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I'm trying to implement rectangle detection using the Hough transform, based on this paper.

I programmed it using Matlab, but after the detection of parallel pair lines and orthogonal pairs, I must detect the intersection of these pairs. My question is about the quality of the two line intersection in Hough space.

I found the intersection points by solving four equation systems. Do these intersection points lie in cartesian or polar coordinate space?

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Can you provide more details? –  endolith Sep 17 '09 at 16:33
No document with DOI "" The supplied document identifier does not match any document in our repository. The DOI you requested -- -- cannot be found in the Handle System. –  endolith Oct 14 '09 at 22:33
The cited paper and the OP are lost. Should we close this one? –  belisarius Mar 10 '11 at 13:44
Can you please pate your code in pastebin and put a link here. –  Xolve Jun 2 '11 at 8:23

4 Answers 4

For those of you wondering about the paper, its:

Rectangle Detection based on a Windowed Hough Transform by Cláudio Rosito Jung and Rodrigo Schramm.

Now according to the paper, the intersection points are expressed as polar coordinates, obviously you implementation maybe different (the only way to tell is to show us your code).

Assuming you are being consistent with his notation, your peaks should be express as:

H_1 = (\rho_1,\theta_1)
H_2 = (\rho_2,\theta_2)
H_m = (\rho_m,\theta_m)

you then must preform peak paring given by equation (3) in section 4.3 or

\delta\theta = |\theta_i - \theta_j| < T_\theta
\delta\rho= |\rho_i- \rho_j | < T_\rho
|C(\rho_i ,\theta_i ) - C(\rho_j ,\theta_j )| < T_L \frac{C(\rho_i ,\theta_i )+C(\rho_j ,\theta_j )}{2}

where T_\theta represents the angular threshold corresponding to parallel lines and T_L is the normalized threshold corresponding to lines of similar length

Note: I used LaTeX notation for clarity

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The accuracy of the Hough space should be dependent on two main factors.

The accumulator maps onto Hough Space. To loop through the accumulator array requires that the accumulator divide the Hough Space into a discrete grid.

The second factor in accuracy in Linear Hough Space is the location of the origin in the original image. Look for a moment at what happens if you do a sweep of \theta for any given change in \rho. Near the origin, one of these sweeps will cover far less pixels than a sweep out near the edges of the image. This has the consequence that near the edges of the image you need a much higher \rho \theta resolution in your accumulator to achieve the same level of accuracy when transforming back to Cartesian.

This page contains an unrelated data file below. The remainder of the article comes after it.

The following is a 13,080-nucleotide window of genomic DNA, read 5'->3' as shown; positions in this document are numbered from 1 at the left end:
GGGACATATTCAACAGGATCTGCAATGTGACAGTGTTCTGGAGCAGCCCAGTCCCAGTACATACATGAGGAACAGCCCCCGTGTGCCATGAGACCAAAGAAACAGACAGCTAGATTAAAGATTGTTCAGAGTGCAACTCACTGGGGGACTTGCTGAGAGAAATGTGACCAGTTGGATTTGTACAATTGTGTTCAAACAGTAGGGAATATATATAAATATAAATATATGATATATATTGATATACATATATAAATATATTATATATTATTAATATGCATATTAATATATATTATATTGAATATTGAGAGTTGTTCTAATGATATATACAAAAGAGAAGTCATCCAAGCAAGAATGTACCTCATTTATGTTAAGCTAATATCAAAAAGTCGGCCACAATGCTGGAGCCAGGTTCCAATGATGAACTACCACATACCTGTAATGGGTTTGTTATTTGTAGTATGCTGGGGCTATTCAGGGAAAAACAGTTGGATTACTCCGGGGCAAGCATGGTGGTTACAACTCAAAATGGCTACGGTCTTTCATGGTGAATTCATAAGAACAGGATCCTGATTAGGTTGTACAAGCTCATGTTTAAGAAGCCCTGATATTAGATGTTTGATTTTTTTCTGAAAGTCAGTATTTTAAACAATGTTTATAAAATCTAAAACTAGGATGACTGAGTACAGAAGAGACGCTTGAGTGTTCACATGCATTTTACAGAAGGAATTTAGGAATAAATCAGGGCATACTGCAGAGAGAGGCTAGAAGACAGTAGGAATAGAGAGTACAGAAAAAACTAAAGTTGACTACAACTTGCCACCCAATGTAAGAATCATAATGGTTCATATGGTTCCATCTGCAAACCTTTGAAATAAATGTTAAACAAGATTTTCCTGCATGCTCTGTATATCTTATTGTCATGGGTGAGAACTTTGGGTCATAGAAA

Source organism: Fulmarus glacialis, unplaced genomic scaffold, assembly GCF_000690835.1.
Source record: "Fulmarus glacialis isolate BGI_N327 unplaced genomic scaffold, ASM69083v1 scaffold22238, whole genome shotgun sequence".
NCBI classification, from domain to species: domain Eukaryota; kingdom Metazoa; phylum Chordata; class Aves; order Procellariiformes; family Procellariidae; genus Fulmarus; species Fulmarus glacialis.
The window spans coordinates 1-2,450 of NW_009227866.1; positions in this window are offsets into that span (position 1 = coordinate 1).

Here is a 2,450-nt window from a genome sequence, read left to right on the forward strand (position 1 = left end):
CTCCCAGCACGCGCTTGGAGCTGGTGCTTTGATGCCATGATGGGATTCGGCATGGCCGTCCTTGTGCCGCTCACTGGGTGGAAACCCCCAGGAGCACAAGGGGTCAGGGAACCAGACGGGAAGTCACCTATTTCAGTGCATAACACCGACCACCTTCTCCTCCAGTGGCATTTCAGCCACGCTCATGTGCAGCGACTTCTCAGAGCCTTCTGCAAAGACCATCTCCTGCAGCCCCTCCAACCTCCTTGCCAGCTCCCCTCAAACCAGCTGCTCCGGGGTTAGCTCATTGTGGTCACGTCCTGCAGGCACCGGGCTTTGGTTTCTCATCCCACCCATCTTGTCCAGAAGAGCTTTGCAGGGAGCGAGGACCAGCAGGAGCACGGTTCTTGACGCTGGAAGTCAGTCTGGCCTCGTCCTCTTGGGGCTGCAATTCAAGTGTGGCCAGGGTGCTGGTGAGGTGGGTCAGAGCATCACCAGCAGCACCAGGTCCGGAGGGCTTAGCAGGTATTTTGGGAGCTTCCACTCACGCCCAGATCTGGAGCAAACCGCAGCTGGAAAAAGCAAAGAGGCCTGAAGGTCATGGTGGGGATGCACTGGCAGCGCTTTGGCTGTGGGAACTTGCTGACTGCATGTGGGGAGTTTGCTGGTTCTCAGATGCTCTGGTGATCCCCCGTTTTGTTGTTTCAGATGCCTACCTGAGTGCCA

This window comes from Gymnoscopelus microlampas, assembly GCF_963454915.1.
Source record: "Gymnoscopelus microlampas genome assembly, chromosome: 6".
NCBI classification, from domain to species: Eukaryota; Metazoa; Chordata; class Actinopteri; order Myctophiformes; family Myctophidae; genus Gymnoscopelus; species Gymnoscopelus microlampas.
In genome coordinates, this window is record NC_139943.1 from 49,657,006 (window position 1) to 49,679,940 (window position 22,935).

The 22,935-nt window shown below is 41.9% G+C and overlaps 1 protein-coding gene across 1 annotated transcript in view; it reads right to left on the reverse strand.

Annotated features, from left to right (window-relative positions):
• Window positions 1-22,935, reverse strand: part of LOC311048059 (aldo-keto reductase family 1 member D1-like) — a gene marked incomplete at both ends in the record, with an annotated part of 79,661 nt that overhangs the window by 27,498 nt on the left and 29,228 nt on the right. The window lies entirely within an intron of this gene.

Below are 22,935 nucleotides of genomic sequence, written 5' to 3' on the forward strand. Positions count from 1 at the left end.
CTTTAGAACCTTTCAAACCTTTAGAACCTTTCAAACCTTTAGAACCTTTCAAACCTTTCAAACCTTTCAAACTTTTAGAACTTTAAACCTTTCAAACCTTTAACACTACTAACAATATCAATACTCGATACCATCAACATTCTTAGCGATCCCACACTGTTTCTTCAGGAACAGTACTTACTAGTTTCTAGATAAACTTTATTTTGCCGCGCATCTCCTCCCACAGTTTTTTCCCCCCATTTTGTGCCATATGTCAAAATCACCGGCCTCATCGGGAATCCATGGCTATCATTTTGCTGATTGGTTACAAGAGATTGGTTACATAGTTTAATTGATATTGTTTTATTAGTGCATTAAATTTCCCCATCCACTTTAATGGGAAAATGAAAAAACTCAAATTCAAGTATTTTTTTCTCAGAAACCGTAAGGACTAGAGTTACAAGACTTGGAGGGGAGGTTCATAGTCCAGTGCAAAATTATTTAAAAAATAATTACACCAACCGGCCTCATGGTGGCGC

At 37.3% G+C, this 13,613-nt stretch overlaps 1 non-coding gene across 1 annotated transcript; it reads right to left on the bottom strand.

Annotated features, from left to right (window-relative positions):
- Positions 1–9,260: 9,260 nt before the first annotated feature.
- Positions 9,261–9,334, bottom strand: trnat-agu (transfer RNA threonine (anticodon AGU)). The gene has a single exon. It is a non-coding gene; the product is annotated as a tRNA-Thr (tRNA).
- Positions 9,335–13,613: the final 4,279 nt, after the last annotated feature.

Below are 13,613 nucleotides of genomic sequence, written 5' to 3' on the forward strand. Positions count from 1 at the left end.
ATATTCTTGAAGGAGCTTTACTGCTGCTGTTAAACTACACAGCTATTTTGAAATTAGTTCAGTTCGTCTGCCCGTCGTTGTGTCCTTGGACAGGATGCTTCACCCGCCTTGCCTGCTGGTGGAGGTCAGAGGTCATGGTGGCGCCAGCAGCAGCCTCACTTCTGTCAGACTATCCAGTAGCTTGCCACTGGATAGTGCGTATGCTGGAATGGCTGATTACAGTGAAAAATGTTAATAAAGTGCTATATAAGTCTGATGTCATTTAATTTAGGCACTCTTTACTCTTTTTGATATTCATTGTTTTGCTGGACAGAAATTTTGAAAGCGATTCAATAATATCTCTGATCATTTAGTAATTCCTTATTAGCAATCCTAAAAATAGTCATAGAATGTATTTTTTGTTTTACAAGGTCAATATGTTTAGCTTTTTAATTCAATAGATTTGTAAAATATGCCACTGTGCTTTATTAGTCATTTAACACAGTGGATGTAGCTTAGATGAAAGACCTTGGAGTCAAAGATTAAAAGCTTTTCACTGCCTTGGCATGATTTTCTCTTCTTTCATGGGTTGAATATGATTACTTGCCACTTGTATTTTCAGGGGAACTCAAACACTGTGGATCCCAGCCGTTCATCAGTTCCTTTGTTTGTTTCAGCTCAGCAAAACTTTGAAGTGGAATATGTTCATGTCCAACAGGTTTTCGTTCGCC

The problem with increasing the resolution of course is that you will need more computational power and memory to increase it. Also If you uniformly increase the accumulator resolution you have wasted resolution near the origin where it is not needed.

Some ideas to help with this.

  1. place the origin right at the center of the image. as opposed to using the natural bottom left or top left of an image in code.
  2. try using the closest image you can get to a square. the more elongated an image is for a given area the more pronounced the resolution trap becomes at the edges
  3. Try dividing your image into 4/9/16 etc different accumulators each with an origin in the center of that sub-image. It will require a little overhead to link the results of each accumulator together for rectangle detection, but it should help spread the resolution more evenly.
  4. The ultimate solution would be to increase the resolution linearly depending on the distance from the origin. this can be achieved using the

    (x-a)^2 + (y-b)^2 = \rho^2

circle equation where
    - x,y are the current pixel
    - a,b are your chosen origin
    - \rho is the radius
once the radius is known adjust your accumulator
resolution accordingly. You will have to keep
track of the center of each \rho \theta bin.
for transforming back to Cartesian
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do you have suggestions as to how to combine the accumulators after having analyzed two parts of the image? (your point 3) –  Denis Jan 4 '11 at 17:56

The link to the referenced paper does not work, but if you used the standard hough transform than the four intersection points will be expressed in cartesian coordinates. In fact, the four lines detected with the hough tranform will be expressed using the "normal parametrization":

rho = x cos(theta) + y sin(theta)

so you will have four pairs (rho_i, theta_i) that identifies your four lines. After checking for orthogonality (for example just by comparing the angles theta_i) you solve four equation system each of the form:

rho_j = x cos(theta_j) + y sin(theta_j)
rho_k = x cos(theta_k) + y sin(theta_k)

where x and y are the unknowns that represents the cartesian coordinates of the intersection point.

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I am not a mathematician. I am willing to stand corrected...
From Hough 2) ... any line on the xy plane can be described as p = x cos theta + y sin theta. In this representation, p is the normal distance and theta is the normal angle of a straight line, ... In practical applications, the angles theta and distances p are quantized, and we obtain an array C(p, theta).
from CRC standard math tables Analytic Geometry, Polar Coordinates in a Plane section ... Such an ordered pair of numbers (r, theta) are called polar coordinates of the point p. Straight lines: let p = distance of line from O, w = counterclockwise angle from OX to the perpendicular through O to the line. Normal form: r cos(theta - w) = p. From this I conclude that the points lie in polar coordinate space.

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